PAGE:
Enhancing Dave C's method: If you run the pump and the smell doesn't change, it's likely the Y.
Very good point Bob; with the engine not running fumes cannot circulate through the vapor recovery system. So, running the pump won't find a busted Y connector.

The easiest way to find a busted y-connector is to drive with the passenger-side window down. If you smell fuel in the cabin when you brake to a stop, then it's most likely the connector.
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Old 04-09-2014, 10:02 PM
  #38  
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Also, for the thread necromancers:

I no longer offer the stainless steel y-connectors. The guy that used to make them for me from surplus SS tubing vaporized after the housing crash. He fell off the planet as far as I can tell.
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Old 04-10-2014, 08:54 AM
  #39  
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I don't smell gas when the car is running. It is VERY strong just after I stop the car. So strong its difficult to determine where the source is.
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Old 04-10-2014, 09:22 AM
  #40  
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I get slight gas smell in the cabin when driving with sun roof open. Been like this since I got the car over 4 years ago, The smell quickly dissipates if I close the roof.

I have already replaced the cracked Y-connector, dropped tank and checked for leaks, replaced tank vent hose, replaced pump and strainer. A complete fuel line replacement has also been done 3 years ago and has been tightened recently.

I guess that leaves the sender seal? It's on tight as heck and doesn't smell in that area when close up.

My current thought is that opening the roof creates negative pressure in the cabin and pulls fumes in. I've heard flaky rear hatch seals can contribute to this as well. I can definitely smell fumes ay gas cap all the time. Is this normal?
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Old 04-10-2014, 10:02 AM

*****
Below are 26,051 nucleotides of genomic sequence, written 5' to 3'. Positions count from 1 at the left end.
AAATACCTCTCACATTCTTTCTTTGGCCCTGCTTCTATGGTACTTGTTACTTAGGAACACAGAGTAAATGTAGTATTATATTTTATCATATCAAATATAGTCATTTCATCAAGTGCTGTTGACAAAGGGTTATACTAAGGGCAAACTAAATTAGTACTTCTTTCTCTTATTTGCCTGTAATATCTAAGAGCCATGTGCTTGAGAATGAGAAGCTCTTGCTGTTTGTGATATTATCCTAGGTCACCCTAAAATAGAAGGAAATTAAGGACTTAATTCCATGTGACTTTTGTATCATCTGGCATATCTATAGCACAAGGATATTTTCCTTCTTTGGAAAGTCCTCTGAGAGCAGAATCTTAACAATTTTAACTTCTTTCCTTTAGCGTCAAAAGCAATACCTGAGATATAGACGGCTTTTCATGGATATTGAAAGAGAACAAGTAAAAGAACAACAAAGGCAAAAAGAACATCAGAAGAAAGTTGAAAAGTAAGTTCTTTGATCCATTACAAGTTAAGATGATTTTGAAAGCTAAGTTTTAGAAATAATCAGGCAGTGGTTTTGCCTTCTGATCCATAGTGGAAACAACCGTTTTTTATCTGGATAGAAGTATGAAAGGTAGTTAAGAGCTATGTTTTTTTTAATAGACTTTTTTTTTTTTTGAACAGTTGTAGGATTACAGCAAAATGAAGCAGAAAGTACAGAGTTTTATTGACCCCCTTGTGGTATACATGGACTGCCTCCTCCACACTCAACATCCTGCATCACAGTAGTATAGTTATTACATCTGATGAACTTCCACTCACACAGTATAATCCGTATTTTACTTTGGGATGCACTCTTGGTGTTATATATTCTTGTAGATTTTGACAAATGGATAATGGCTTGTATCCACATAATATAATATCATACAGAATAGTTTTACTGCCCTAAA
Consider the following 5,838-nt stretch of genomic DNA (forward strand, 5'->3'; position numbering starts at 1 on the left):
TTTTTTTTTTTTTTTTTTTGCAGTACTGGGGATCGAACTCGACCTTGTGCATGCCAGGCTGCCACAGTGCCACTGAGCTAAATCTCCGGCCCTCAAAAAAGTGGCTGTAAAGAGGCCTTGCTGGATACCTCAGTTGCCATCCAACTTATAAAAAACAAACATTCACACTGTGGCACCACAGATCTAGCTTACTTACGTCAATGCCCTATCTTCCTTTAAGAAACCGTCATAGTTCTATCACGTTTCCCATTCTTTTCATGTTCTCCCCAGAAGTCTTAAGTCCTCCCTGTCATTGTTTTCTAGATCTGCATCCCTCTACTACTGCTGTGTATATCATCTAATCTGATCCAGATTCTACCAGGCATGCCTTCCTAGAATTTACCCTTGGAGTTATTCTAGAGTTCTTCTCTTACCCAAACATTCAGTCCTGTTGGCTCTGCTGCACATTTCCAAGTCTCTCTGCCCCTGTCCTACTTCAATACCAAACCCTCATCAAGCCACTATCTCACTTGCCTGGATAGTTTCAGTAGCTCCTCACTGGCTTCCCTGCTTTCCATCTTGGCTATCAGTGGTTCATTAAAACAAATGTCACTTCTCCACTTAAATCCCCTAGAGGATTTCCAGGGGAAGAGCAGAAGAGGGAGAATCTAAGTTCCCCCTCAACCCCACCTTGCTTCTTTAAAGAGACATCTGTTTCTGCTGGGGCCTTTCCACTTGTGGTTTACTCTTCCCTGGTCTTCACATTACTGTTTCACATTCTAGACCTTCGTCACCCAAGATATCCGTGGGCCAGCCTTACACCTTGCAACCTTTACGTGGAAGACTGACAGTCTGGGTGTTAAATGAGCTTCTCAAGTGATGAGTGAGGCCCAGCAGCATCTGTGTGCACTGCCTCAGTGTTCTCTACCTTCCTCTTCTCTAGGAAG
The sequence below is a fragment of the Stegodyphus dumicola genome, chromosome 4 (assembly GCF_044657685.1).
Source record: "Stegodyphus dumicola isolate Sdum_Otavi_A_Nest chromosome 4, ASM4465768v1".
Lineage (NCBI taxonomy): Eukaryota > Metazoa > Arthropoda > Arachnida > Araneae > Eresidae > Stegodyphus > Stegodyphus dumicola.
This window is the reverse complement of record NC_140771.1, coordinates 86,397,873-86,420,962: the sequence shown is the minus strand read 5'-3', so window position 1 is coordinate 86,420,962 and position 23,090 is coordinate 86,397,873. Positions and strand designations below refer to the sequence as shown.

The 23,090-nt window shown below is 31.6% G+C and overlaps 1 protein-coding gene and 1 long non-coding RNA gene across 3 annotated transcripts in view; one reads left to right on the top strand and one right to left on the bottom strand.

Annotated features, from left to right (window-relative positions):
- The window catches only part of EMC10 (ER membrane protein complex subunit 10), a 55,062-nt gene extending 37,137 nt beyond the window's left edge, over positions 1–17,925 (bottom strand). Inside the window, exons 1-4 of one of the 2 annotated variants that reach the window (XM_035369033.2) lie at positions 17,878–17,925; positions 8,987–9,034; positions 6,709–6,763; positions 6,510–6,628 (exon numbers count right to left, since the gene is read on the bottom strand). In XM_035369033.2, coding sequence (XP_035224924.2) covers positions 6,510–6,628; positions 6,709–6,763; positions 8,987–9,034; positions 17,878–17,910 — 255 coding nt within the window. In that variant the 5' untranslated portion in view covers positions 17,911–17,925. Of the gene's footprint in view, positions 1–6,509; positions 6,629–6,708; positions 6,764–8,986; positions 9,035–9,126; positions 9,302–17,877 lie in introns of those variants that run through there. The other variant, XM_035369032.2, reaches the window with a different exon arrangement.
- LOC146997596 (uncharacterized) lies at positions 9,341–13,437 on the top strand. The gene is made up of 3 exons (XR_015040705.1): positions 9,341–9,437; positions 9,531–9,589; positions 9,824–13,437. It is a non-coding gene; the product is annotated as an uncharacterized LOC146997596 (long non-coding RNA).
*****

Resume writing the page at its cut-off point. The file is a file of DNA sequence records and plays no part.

#41  
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TDA your symptoms indicate a fuel leak investigate by removing the aircleaner dont run the engine look in the V for leaking fuel next inspect the 3 way.
inspect the fuel vent over the rear bumper they can become clogged with mud daubers.

NC928 you may have a cracked pipe or hose at the tank,
with any window or roof open more air gets sucked from the rear of the car to the opening,
check the sides of the tank for drip trails,
also inspect the fuel sender in the hatch floor.
Also make sure that nothing has been screwed into the hatch floor like a stereo amp ,
the screws will neatly pierce the tank
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Old 04-11-2014, 12:29 PM
  #42  
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My last two DEs I get a fuel smell while on track only. Not all sessions, but seems to be present more as the weekend gets further along. Get off the track, do a smell test all around the car in & out, nothing, I mean nothing. Really strange. Two hour interstate drive home, nothing. Other times when driving around town, or on the highway, nothing. I replaced the fuel pump & filter; "Y" connector; & fuel lines; all 4-6 years ago. I checked the fuel lines again, & all seems fine. I have removed the rear seats & cargo carpet, so the tank access is exposed & just a few feet from me.